Beautiful skin, naturally: A unique herbal mixture shows promise in treating inflammatory skin disorders

Medicinal plants are on the rise again, especially as main components of medications used to treat skin disorders. This is due to the unpleasant side effects caused by topical medications such as steroids or oral antihistamines, which are commonly used to treat skin conditions like atopic dermatitis (AD). AD is a chronic, inflammatory disease characterized by lesions that flare up periodically. To address this condition, which affects approximately 20 percent of children and about 3 percent of adults worldwide, researchers from Kyungpook National University in South Korea looked at the medicinal properties of five different plants which have long been used to treat AD in Asia. These plants were Cornus officinalis (Japanese cornelian cherry), Rosa multiflora (multiflora rose), Lespedeza bicolor (shrubby bushclover), Platycladus orientalis (Chinese thuja), and Castanea crenata (Korean chestnut). Their study was published in the journal BMC Complementary and Alternative Medicine.

In their study, the researchers used parts of all five plants to make an herbal mixture they called C2RLP. They used murine, rat, and human cells to evaluate its effects in vitro and purchased five-week old mice for their in vivo studies because they found using mouse models more convenient and cost-effective.

The in vitro study involved measuring the nitric oxide (NO) and PGE2 (prostaglandin E2) production of cells before and after treatment with C2RLP. They used a spectrophotometer and ELISA (enzyme-linked immunosorbent assay), respectively, to measure the discrepancy in production before and after C2RLP treatment. They chose these two naturally-occurring chemicals because NO plays a role in the pathogenesis of inflammation while prostaglandin is a known inflammatory regulator.

Aside from these two, they also evaluated the effect of C2RLP on iNOS (inducible nitric oxide synthase)-mRNA expression, TARC (thymus and activation-regulated chemokine) production, and the release of beta-hexosaminidase in vitro. iNOS is a primary inflammatory response gene that is actively expressed during inflammation. TARC  levels, on the other hand, correspond to the severity of AD, while the release of beta-hexosaminidase from mast cells (inflammatory cells) serves as a determinant of the susceptibility of mice to AD. The researchers also tested the antioxidant activity of C2RLP against the free radical DPPH and identified the phytochemicals present in it using liquid chromatography-mass spectrometry (LC-MS).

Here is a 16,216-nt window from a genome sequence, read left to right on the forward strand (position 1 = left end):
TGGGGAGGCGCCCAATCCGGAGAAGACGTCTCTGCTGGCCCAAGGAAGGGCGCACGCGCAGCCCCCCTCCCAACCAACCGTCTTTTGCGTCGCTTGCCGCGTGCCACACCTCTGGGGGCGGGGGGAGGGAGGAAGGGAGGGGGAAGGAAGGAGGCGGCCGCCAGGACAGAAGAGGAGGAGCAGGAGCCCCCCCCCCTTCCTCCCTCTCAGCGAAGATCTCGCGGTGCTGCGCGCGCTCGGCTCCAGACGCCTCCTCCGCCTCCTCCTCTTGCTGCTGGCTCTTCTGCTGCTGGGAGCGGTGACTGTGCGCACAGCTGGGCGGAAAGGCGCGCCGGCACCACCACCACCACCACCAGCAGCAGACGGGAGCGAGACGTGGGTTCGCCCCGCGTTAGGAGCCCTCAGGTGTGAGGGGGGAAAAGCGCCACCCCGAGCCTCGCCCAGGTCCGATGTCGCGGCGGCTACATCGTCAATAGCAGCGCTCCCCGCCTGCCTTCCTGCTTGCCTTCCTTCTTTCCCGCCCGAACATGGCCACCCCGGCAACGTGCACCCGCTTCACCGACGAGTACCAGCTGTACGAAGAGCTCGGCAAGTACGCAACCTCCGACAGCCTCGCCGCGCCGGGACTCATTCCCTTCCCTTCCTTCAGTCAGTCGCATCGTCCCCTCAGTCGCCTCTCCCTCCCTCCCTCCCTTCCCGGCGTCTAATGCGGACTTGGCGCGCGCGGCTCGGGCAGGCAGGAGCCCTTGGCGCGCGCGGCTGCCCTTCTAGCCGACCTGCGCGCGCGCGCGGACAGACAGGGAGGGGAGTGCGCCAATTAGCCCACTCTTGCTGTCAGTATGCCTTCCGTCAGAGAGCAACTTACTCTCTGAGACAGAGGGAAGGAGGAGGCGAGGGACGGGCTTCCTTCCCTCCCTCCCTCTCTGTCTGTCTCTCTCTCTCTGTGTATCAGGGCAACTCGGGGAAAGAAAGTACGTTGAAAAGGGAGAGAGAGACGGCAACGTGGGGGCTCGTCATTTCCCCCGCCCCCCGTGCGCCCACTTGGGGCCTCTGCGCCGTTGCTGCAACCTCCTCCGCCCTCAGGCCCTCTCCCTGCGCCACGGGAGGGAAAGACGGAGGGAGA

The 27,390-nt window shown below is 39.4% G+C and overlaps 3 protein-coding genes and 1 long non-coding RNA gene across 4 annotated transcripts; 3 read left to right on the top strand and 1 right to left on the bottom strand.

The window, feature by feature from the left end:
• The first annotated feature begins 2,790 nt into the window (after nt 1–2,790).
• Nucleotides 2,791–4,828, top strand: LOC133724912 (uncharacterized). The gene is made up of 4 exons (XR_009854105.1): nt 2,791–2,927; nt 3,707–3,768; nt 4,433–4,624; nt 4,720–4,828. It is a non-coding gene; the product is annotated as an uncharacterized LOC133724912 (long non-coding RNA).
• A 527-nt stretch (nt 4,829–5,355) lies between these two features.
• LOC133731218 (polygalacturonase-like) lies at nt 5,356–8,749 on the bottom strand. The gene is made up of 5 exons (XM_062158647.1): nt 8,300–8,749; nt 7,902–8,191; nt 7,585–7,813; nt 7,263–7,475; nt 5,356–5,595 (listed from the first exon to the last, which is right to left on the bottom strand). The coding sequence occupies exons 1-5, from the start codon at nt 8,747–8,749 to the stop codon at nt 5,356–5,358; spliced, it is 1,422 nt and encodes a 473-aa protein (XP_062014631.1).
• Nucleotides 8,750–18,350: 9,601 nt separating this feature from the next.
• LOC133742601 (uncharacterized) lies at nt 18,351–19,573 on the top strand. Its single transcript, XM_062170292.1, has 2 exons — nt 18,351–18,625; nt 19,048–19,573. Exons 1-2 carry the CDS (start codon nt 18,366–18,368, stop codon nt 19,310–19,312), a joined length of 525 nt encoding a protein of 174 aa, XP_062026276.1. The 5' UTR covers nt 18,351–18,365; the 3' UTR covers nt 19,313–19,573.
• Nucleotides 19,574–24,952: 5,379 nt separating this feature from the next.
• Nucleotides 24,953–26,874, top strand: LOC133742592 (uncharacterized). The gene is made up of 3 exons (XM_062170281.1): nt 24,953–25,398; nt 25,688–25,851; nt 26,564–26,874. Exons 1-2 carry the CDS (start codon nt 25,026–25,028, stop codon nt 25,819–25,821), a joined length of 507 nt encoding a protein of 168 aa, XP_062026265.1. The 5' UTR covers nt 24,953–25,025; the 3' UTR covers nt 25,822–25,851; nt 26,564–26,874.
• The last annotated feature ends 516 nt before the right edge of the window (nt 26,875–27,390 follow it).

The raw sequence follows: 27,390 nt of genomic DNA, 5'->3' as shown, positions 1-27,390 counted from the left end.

For in vivo studies, the researchers first tested the toxicity of C2RLP on six-week old rats before proceeding to the next step. They then induced lesions on mice using the chemical DNCB and treated them with an ointment made from C2RLP for 25 days. They used histopathological examination to determine the degree of hyperplasia (tissue enlargement), inflammation, and mast cell infiltration. They also took blood samples from mice to determine the levels of cytokines such as IL-2 (interleukin-2), IL-4 (interleukin-4), IL-5 (interleukin-5), IL-6 (interleukin-6), IL-13 (interleukin-13), and IFN-gamma (type II interferon). Cytokines are important signaling molecules secreted by immune cells that promote inflammation.

Herbal mixture C2RLP can stop inflammation and protect against AD

From their in vivo studies, they found that C2RLP was able to reduce AD on mice. It also caused a concentration-dependent reduction in skin lesions. Treatment with C2RLP suppressed histopathological changes like epidermal hyperplasia and cellular infiltration, and reduced the number of mast cells in the dermal layer of the mice’s skin. Upon analyzing the blood samples, the researchers also found that C2RLP reduced IL-4 levels in the blood. However, the levels of other cytokines were not detectable in the blood samples.

Their in vitro studies, on the other hand, revealed that C2RLP decreased the production of NO, PGE2, and TARC by cells treated with it. Furthermore, at high concentrations, C2RLP also inhibited iNOS-mRNA expression and beta-hexosaminidase release. C2RLP also showed potential in scavenging the free radical DPPH, suggesting antioxidant activity. When they analyzed it using LC-MS, they identified phytochemicals such as loganin, ellagic acid, and kaempferol 3-glucoside. Loganin and kaempferol 3-glucoside are anti-inflammatory compounds, while ellagic acid is reported to have anti-cancer activity.

These results demonstrate the ability of C2RLP to protect against AD by suppressing inflammation. It also shows the potential of this herbal mixture to treat other inflammatory skin disorders. (Related: Cannabinoids (CBDs) found to treat a “wide range of skin diseases” researchers discover, including eczema, psoriasis and dermatitis.)

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